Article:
HP’s Intelligent Provisioning is a great tool that speeds up the installation of an OS by automating the updating of firmware and installation of all drivers but based on my experience with Server 2012 and now Server 2012 R2 – it appears that in order to get Server Backup to work successfully it is necessary to shrink the OS (i.e. C Drive) drive in Windows’ Disk Management. I have seen no other issues with Server 2012 R2 installed with Intelligent Provisioning.
In the future I plan to test to see if an Intelligent Provisioning install produces the same Server Backup issue with Server 2012 R2 Essentials. If it does this may be problematic for home users if they are not planning for the need to “shrink” the C drive slightly after their Intelligent Provisioning install of Server 2012 R2 Essentials in order for Server Backup to work properly.
Figure 11 – Initially Server Backup failed but after reducing the volume of the OS drive I began seeing successful server backups.
One of the things I wanted to check out on this setup was the performance of two (2) Samsung 840 Pro’s as my OS drive – or in this case a Logical Drive made out of a 120GB portion of the two (2) Samsung 840 Pro’s in RAID0. As figure 12 illustrates the performance was excellent and it is noticeable to me compared to using a single SSD as an OS drive. The responsiveness was wonderful, in my opinion. I certainly want to do some more testing with this concept. As always, Your Mileage May Vary (“YMMV”).
Figure 12 – Performance of the OS drive (Drive C) was excellent. (Disk 0 in Figure 10)
Figure 13 — Performance of the Data Drive F. (Disk 1 in Figure 10)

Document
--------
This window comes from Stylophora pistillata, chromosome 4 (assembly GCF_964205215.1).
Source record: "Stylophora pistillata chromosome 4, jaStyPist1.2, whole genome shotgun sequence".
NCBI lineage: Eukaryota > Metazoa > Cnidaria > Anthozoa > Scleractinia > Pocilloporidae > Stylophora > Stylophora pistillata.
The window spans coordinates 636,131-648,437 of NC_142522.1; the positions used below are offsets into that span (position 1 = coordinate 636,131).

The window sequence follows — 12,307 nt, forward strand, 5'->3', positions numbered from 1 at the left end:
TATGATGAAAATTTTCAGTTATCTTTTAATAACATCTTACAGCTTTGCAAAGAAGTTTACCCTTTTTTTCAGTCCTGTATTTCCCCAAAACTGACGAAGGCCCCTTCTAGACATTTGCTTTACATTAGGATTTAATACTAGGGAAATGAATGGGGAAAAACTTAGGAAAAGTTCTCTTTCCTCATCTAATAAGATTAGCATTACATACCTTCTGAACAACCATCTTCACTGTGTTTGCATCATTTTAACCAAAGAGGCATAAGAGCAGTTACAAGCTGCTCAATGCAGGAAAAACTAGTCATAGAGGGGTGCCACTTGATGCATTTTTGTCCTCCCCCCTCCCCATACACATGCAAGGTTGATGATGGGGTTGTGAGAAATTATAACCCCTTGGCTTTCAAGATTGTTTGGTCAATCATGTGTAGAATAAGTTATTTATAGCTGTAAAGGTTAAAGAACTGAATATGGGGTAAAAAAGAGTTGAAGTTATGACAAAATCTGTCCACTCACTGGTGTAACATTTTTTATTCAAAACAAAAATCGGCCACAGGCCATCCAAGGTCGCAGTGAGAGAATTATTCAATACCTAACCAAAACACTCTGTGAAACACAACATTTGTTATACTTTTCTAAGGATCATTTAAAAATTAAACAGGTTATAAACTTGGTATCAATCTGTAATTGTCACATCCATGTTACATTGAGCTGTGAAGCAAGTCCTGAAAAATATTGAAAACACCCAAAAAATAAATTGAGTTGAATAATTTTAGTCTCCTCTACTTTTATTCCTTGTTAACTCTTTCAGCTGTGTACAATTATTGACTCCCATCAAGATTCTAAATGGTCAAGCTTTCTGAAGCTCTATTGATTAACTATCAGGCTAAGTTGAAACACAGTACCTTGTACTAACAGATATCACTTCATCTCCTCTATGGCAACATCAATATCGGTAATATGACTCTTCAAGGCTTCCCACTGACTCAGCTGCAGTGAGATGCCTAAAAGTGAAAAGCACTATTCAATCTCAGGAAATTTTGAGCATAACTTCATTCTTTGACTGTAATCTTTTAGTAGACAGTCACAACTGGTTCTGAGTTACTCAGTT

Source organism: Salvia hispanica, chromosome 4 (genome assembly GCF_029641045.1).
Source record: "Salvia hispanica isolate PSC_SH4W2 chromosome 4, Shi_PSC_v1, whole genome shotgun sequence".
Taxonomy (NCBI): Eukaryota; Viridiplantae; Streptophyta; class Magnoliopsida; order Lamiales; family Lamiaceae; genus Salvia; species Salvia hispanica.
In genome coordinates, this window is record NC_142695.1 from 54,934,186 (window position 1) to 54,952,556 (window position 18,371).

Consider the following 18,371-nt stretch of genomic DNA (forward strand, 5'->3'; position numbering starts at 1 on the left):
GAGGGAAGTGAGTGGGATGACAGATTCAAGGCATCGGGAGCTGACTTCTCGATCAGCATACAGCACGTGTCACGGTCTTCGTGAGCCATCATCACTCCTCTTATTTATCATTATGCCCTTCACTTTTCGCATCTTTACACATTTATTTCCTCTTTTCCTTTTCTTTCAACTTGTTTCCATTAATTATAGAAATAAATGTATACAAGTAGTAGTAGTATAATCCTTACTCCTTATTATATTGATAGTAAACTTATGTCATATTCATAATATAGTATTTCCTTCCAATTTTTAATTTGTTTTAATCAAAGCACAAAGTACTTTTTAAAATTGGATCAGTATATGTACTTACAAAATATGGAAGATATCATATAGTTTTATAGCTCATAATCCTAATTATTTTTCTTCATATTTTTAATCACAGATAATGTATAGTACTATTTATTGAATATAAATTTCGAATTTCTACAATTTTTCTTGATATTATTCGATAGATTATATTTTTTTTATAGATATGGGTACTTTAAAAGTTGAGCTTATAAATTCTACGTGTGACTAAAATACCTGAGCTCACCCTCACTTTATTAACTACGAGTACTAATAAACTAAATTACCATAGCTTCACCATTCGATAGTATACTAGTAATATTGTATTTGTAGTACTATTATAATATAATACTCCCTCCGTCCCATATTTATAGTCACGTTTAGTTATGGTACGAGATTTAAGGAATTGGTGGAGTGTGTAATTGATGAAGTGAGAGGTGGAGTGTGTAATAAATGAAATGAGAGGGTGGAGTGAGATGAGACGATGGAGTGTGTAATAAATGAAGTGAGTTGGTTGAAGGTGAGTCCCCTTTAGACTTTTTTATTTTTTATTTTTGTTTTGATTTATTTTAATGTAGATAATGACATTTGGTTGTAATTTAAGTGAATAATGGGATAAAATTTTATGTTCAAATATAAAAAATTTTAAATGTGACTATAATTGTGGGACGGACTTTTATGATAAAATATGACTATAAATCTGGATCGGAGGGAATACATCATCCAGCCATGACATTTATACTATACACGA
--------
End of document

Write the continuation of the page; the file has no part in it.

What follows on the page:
Figure 14 — Performance of the Data Drive E. (Disk 2 in Figure 10)
Figure 15 — Performance of the Data Drive G. (Disk 3 in Figure 10) I believe because of the enabled cache on the P222 the ATTO readings were meaningless so they were not included in the Figure. Data Drive G was made up of 4 WD1500HLHX 150GB Drives in RAID5 on the P222/512 FBWC giving me a logical drive of 450GB.
Figure 16 — Seagate 3TB USB3 External Drive performance with HDTune — used for Server Backup (Disk 4 in Figure 10)
Figure 17 — Temperature Results after several days operation at Idle conditions. This is with the Fan Mods described and shown in the HSS Thread P222 Temperature in Gen8
The As-Built for my Gen8 (as pictured in Figure 1 and Figure 18):
- HP ProLiant Gen8 MicroServer Xeon E3-1265LV2
- 16GB ECC RAM (Kingston KVR1333D3E9SK2/16)
- OS: MicroSoft Windows Server 2012 R2
- OS Drive: HP Smart Array B120i RAID Controller – Logical Drive 01 made with 120GB partition of RAID0 of two (2) physical drives Samsung 840 Pro 256GB SSD
- Test Data Drive: HP Smart Array B120i RAID Controller – Logical Drive 02 made with balance of remaining partition (approx. 392GB) of RAID0 of two (2) physical drives Samsung 840 Pro 256GB SSD
- Test Data Drive: HP Smart Array B120i RAID Controller – Logical Drive 03 made with Full 1TB partition of RAID1 of two (2) physical Western Digital drives WD10JFCX
- Schoondoggy Drive Mount
- Test Data Drive: HP Smart Array P222/512 FBWC RAID Controller – Logical Drive 01 made with 450GB partition of RAID5 of four (4) physical Western Digital drives VelociRaptor WD1500HLHX
- Fan Mods described and shown in the HSS Thread P222 Temperature in Gen8
- Samsung slim external USB DVD RW drive (used to install S2012R2)
Figure 18 — During install with External DVD Drive attached
Please join us in the HSS Gen8 Forums with any question and/or comments on the above and other threads.
NOTE: These are the details of my installation of S2012R2 onto my Gen8 MicroServer that I have talked about in many previous write-ups and discussions in the Forums and on the Blog of HomeServerShow.